The Extent and Value of Consciousness in Nature

 

Which parts of nature have conscious experiences? Some animals, all animals, or even other things, like plants or ecosystems? How is consciousness related to moral value: do animals matter morally because they’re conscious, or for some other reason? How should our theories of consciousness influence our moral views?

I approach this topic from several directions. Some of my work aims at figuring out the implications of panpsychism: what should we do if everything is conscious? Some of it is focused on mental combination: where might there be conscious wholes with conscious parts, and what would that imply ethically? And some is motivated by interest in AI ethics: what sorts of consciousness might AIs have, and what moral status would that give them? Overall, my aim is to show how consciousness might be not only more widespread, but more varied in its forms and ethical significance, than we usually assume. 

A paper about whether a being has morally important interests just in virtue of being conscious, in virtue of being capable of suffering and pleasure, or (as I argue) in virtue of having conscious states that can motivate them. (This links up with my work on empathy and the foundations of morality.)

A paper about how to balance the radical implications of panpsychism with our everyday intuitive sense of some creatures as more likely to be conscious than others (this links up with my work on panpsychism.)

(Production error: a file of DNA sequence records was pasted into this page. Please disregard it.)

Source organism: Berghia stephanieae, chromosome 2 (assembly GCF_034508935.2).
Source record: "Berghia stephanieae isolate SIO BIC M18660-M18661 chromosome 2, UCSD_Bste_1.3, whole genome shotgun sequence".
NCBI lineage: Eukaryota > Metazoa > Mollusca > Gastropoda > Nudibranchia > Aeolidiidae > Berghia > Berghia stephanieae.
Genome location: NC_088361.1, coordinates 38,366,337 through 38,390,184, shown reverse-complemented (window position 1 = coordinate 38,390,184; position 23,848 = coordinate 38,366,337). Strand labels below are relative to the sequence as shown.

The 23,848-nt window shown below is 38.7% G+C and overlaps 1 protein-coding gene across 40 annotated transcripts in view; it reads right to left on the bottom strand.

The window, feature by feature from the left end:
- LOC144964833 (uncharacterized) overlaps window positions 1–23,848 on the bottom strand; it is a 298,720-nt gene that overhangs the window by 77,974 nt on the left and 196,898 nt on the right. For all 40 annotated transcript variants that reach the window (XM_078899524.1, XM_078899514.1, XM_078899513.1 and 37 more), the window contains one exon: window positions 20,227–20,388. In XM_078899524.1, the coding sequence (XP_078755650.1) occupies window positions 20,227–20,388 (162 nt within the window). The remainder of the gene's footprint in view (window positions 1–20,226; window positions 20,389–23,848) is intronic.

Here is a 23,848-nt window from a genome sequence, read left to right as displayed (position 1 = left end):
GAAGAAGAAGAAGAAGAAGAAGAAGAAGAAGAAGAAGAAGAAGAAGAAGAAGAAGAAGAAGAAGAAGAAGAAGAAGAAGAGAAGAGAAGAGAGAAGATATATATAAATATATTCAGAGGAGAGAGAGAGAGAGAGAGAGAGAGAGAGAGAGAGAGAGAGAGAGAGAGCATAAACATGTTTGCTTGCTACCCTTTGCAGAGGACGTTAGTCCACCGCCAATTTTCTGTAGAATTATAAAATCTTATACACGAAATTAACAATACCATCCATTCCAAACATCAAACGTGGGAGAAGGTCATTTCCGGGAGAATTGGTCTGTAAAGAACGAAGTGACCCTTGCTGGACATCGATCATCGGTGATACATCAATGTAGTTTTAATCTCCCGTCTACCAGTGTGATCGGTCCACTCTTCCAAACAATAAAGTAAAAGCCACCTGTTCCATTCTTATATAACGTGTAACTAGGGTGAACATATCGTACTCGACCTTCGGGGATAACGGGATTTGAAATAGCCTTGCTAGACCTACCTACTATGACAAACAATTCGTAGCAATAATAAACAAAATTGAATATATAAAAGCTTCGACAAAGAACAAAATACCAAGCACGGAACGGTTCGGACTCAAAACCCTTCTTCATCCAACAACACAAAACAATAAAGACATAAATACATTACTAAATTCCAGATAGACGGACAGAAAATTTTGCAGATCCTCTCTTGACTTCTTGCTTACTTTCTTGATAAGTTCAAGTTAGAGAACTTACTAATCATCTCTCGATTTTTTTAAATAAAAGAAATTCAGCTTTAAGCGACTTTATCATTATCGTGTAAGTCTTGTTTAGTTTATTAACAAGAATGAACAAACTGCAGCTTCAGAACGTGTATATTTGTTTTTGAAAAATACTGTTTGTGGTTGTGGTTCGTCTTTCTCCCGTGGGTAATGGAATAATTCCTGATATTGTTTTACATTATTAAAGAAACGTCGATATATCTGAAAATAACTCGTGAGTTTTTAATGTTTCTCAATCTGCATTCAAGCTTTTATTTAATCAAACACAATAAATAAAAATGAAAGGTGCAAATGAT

• “What Kind of Experience Could Plants Have?” (in progress, presented in an online talk at Sharif University, 2021, slides here)

A paper about the most likely forms of plant consciousness, if plants are in fact conscious - a minority position but one I take seriously. I argue that the decentralised structure of a plant’s body likely means that they do not have the most morally significant sort of consciousness - suffering and pleasure.

  • “Octopuses, split-brains, and the universe: how unified must consciousness be?” (in progress, presented in a talk at York University (2017, slide here)

A paper about what it means to talk about a single unified consciousness, arguing that there is no unique threshold for how unified a set of experiences must be to constitute a single mind, and that by setting different thresholds we might get different numbers of minds in a given situation.

A paper about the popular metaphor of nature or particular ecosystems as ‘communities’ in a moral sense. I argue that even though we might love and value nature, the fact that it is more like a competitive market than a genuine community should matter for how we feel about preserving vs. changing it.

I also have two papers in progress on the possibility that colonies of eusocial insects - ants, bees, wasps, and termites - might be conscious whole in addition to their individual members being conscious. (This links up with my work on the extent of consciousness in nature.)

  • "Anty-Nesting: Why Eusocial Insect Colonies are Probably Conscious." (In progress)

An argument that eusocial insect colonies are probably conscious, given plausible conceptual claims and some popular criteria for consciousness.

  • "Combinationism and Eusocial Insects: What Is It Like to Be a Hivemind?" (In progress, for Are Ant Colonies Conscious?, ed. A. Fonseca)

A discussion of what a colony's consciousness might be like: its variable timescales, borderline unity, embodiment, affective character, presence or absence of sensory images.

  • Some of these ideas are laid out in a post at 'The Daily Ant', here. Some are also sketched out in a talk I gave at CUNY; slides here)